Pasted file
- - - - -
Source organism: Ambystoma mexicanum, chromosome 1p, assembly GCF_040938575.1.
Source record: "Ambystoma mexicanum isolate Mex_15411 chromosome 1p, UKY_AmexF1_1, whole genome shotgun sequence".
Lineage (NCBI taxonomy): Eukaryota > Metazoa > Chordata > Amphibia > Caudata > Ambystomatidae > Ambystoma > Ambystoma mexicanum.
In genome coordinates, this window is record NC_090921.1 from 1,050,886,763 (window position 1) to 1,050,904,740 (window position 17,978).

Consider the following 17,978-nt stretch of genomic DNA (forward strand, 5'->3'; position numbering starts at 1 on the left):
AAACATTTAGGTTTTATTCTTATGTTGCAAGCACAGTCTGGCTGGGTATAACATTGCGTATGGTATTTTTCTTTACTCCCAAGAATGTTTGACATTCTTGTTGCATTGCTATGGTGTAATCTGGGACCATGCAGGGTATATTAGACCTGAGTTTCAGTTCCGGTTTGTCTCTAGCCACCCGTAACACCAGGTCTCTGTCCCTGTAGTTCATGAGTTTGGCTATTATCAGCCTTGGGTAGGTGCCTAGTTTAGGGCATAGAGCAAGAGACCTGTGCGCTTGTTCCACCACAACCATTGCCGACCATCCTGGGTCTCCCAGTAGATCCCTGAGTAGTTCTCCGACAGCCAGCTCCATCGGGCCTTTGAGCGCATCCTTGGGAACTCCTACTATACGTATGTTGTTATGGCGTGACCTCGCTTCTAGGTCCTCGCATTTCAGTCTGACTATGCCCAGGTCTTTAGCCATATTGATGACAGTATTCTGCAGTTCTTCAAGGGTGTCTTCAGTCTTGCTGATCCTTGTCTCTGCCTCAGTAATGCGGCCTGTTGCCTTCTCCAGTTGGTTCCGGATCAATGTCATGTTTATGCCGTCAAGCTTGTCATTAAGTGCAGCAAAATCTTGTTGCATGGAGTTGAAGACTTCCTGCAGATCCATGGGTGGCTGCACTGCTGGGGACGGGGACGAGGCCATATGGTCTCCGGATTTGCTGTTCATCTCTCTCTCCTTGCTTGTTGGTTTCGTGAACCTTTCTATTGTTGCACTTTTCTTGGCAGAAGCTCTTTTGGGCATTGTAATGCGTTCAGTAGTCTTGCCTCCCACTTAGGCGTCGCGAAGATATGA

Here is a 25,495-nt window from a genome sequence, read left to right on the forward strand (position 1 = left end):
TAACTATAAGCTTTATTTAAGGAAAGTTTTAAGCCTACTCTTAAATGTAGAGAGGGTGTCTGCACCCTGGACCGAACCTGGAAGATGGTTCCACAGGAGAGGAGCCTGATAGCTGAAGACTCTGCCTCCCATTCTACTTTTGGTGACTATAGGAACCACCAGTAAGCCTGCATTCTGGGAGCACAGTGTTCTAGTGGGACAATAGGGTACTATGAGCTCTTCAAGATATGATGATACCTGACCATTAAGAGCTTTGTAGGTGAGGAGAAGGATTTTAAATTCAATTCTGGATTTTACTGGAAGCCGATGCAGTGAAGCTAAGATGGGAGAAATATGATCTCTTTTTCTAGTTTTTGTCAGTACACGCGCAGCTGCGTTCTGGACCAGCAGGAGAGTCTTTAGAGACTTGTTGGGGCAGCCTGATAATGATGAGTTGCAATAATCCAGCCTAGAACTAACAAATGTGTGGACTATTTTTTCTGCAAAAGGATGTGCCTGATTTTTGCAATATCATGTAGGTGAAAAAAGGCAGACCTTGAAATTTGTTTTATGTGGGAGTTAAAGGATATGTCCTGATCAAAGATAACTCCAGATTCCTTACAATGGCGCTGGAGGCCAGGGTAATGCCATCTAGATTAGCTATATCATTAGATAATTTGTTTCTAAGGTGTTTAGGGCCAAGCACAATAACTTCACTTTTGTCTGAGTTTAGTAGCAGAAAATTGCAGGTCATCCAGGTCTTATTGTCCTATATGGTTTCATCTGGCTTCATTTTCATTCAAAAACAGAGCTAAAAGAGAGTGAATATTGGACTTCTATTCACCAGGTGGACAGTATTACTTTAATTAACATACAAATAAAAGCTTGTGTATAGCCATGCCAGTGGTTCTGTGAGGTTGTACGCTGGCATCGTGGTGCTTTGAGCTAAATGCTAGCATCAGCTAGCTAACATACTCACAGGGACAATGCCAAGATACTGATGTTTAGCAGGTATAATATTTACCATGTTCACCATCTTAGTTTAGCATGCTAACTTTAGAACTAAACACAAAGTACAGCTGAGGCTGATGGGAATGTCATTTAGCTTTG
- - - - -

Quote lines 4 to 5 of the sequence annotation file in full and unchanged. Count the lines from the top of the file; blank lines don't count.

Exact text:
In genome coordinates, this window is record NC_090921.1 from 1,050,886,763 (window position 1) to 1,050,904,740 (window position 17,978).

Consider the following 17,978-nt stretch of genomic DNA (forward strand, 5'->3'; position numbering starts at 1 on the left):